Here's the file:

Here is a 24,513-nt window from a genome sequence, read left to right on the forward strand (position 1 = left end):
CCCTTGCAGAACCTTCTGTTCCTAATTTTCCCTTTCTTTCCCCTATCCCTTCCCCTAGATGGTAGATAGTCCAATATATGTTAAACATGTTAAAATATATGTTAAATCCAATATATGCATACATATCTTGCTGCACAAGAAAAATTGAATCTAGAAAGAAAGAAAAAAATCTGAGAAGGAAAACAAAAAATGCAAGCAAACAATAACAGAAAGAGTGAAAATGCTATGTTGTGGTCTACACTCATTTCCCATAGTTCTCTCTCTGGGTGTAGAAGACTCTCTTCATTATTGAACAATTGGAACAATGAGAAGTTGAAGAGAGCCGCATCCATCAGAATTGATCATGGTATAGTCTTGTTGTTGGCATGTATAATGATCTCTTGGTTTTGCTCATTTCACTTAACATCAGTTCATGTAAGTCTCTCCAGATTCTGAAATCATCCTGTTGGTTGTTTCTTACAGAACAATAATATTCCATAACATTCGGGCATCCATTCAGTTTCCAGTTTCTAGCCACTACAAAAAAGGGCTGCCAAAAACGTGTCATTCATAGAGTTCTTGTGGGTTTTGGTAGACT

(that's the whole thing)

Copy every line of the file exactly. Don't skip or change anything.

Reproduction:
Here is a 24,513-nt window from a genome sequence, read left to right on the forward strand (position 1 = left end):
CCCTTGCAGAACCTTCTGTTCCTAATTTTCCCTTTCTTTCCCCTATCCCTTCCCCTAGATGGTAGATAGTCCAATATATGTTAAACATGTTAAAATATATGTTAAATCCAATATATGCATACATATCTTGCTGCACAAGAAAAATTGAATCTAGAAAGAAAGAAAAAAATCTGAGAAGGAAAACAAAAAATGCAAGCAAACAATAACAGAAAGAGTGAAAATGCTATGTTGTGGTCTACACTCATTTCCCATAGTTCTCTCTCTGGGTGTAGAAGACTCTCTTCATTATTGAACAATTGGAACAATGAGAAGTTGAAGAGAGCCGCATCCATCAGAATTGATCATGGTATAGTCTTGTTGTTGGCATGTATAATGATCTCTTGGTTTTGCTCATTTCACTTAACATCAGTTCATGTAAGTCTCTCCAGATTCTGAAATCATCCTGTTGGTTGTTTCTTACAGAACAATAATATTCCATAACATTCGGGCATCCATTCAGTTTCCAGTTTCTAGCCACTACAAAAAAGGGCTGCCAAAAACGTGTCATTCATAGAGTTCTTGTGGGTTTTGGTAGACT